Travellers leaving the UK via Dover have also faced long delays after the French passport system failed earlier this morning.

Yesterday holiday plans for thousands of families were thrown into disarray after British Airways’ flight cancellations due to an IT failure reached 175. Most of the affected flights were on short-haul routes to and from Heathrow.

Passport control E-Gates

Passport control e-gates have failed across Britain leading to huge queues at airports


British Airways said the “technical issue” was resolved on Thursday night, but disruption continued into the weekend because of aircraft and crew being out of position.

There were more departures from UK airports yesterday than any time since December 20 2019, with more than 3,000 flights taking off.

Security officers are also on strike at Heathrow, as members of the Unite union walk out for three days over pay.

The dispute at Heathrow has escalated after around 600 more security officers voted to strike.

Members of Unite employed as security officers by Heathrow Airport Ltd (HAL) at Terminal 3 voted overwhelmingly in favour of industrial action.

Around 1,400 Unite members employed as security officers at Terminal 5 and Campus Security have staged a series of strikes in recent weeks.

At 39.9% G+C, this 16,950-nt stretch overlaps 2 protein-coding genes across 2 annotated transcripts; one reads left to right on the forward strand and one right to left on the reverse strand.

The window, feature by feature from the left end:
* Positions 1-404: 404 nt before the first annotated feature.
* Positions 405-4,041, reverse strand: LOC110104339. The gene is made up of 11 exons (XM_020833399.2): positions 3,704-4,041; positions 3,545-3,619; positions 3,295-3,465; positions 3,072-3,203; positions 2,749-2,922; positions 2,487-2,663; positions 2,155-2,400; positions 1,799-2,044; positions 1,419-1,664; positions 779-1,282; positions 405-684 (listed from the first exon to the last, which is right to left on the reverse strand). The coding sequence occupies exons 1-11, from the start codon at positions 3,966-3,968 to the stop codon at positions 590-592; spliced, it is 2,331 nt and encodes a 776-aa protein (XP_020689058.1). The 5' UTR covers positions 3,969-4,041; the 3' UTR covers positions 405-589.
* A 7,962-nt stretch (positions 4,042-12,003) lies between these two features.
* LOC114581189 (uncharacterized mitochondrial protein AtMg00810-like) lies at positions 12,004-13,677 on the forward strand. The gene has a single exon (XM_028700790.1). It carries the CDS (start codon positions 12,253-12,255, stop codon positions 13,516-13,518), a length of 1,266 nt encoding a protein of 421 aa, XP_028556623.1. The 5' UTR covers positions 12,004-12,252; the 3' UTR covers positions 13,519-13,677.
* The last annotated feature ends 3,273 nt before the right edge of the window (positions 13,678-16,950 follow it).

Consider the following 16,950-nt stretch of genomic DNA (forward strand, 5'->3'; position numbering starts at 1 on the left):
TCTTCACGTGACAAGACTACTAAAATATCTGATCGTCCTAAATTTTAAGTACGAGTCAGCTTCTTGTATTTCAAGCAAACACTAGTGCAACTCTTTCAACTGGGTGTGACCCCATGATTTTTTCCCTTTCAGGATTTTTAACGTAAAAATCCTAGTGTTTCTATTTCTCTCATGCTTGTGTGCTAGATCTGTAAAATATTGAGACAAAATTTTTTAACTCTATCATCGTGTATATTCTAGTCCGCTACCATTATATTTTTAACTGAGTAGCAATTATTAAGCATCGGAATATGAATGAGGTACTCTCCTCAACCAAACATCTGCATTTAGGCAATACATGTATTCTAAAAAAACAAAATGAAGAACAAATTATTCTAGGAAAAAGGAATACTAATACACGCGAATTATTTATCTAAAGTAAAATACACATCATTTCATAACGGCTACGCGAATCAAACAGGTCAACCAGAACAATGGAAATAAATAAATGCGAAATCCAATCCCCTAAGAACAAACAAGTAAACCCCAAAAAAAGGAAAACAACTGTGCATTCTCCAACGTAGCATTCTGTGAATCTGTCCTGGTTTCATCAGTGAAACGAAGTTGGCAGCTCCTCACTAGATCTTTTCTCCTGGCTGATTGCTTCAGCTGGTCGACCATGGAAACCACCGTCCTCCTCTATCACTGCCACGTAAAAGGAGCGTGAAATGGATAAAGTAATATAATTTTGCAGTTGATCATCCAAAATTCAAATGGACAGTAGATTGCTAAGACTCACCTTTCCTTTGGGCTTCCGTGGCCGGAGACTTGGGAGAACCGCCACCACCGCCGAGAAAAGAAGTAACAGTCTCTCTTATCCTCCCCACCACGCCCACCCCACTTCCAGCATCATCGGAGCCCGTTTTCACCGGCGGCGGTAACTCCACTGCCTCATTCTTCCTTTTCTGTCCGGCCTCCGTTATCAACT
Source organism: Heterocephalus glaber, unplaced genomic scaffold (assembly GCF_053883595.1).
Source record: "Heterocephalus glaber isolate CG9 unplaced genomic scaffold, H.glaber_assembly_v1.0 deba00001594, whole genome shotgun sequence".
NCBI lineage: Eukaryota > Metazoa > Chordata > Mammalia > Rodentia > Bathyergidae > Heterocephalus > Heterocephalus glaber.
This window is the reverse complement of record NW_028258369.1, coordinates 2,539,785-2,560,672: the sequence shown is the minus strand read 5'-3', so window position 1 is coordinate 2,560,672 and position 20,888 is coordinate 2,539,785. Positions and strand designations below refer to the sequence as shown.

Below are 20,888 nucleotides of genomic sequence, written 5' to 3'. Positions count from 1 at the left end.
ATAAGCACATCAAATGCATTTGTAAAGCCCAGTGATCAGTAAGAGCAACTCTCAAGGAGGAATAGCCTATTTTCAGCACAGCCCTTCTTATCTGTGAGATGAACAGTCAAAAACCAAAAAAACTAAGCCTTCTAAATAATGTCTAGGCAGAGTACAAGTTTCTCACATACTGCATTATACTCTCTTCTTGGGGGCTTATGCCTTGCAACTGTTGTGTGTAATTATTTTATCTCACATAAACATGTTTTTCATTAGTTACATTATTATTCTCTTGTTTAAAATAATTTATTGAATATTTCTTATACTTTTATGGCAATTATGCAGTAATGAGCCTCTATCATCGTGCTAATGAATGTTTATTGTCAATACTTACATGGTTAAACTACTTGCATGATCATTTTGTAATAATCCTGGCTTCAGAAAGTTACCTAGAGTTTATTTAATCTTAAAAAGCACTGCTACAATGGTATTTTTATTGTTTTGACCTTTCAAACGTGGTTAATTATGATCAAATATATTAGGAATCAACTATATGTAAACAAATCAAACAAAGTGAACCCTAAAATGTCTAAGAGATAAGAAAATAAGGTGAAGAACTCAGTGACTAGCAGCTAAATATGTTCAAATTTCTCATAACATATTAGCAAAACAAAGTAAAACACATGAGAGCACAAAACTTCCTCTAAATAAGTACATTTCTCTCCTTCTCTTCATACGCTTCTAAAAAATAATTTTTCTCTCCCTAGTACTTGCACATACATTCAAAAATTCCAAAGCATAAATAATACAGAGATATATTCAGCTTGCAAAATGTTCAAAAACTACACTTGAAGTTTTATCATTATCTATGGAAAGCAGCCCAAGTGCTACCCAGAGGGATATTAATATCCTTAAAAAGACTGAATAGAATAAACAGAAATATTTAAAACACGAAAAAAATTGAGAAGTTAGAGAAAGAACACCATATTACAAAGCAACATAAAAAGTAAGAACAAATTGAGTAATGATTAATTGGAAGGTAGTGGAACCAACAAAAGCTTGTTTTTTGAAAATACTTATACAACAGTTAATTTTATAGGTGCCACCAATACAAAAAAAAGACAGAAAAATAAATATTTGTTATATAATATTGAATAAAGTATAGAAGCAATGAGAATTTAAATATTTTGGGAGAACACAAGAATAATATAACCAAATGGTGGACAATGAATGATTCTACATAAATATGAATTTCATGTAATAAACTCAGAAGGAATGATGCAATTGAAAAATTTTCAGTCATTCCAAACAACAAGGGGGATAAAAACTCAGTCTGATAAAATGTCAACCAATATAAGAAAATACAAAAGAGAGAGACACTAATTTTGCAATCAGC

They are on their third and final day of the latest walkout.

Unite general secretary Sharon Graham said: “Escalating strike action will inevitably cause disruption, delays and cancellations across Heathrow.

"This widening dispute is a direct result of Heathrow airport’s dismissive attitude to its workers. They have seriously misjudged the anger of the workers.

Passport Control Gatwick Airport

Passengers at Gatwick Airport passport control are facing huge queues

Twitter/Chris O'Hara

“They have had every opportunity to make our members a fair pay offer but have chosen not to. It is now time for them to come back to the negotiating table and deal with this issue before further escalation occurs

“Strike action is now set to escalate throughout the summer and Unite will leave no stone unturned in support for our members involved in the dispute.”

How to use eGates

A Heathrow spokesperson said: “Our focus is on giving passengers the excellent service they expect at Heathrow and our colleagues the hard-earned pay rise they deserve.

“We have kept the airport operating over the last 17 days of strike action, and passengers can have confidence that we will continue to protect their journeys over the summer.

“Over the coming days, we will be updating our plans and activating a reserve pool of colleagues to provide additional security capacity.

“The summer getaway is one of the best times of the year at Heathrow and no one should be worried about the threat of unnecessary strikes rumbling on in the background.

“There is an inflation-beating deal on the table for this year and next and Unite should let colleagues vote on it. Our door remains open to discuss resolving this issue.”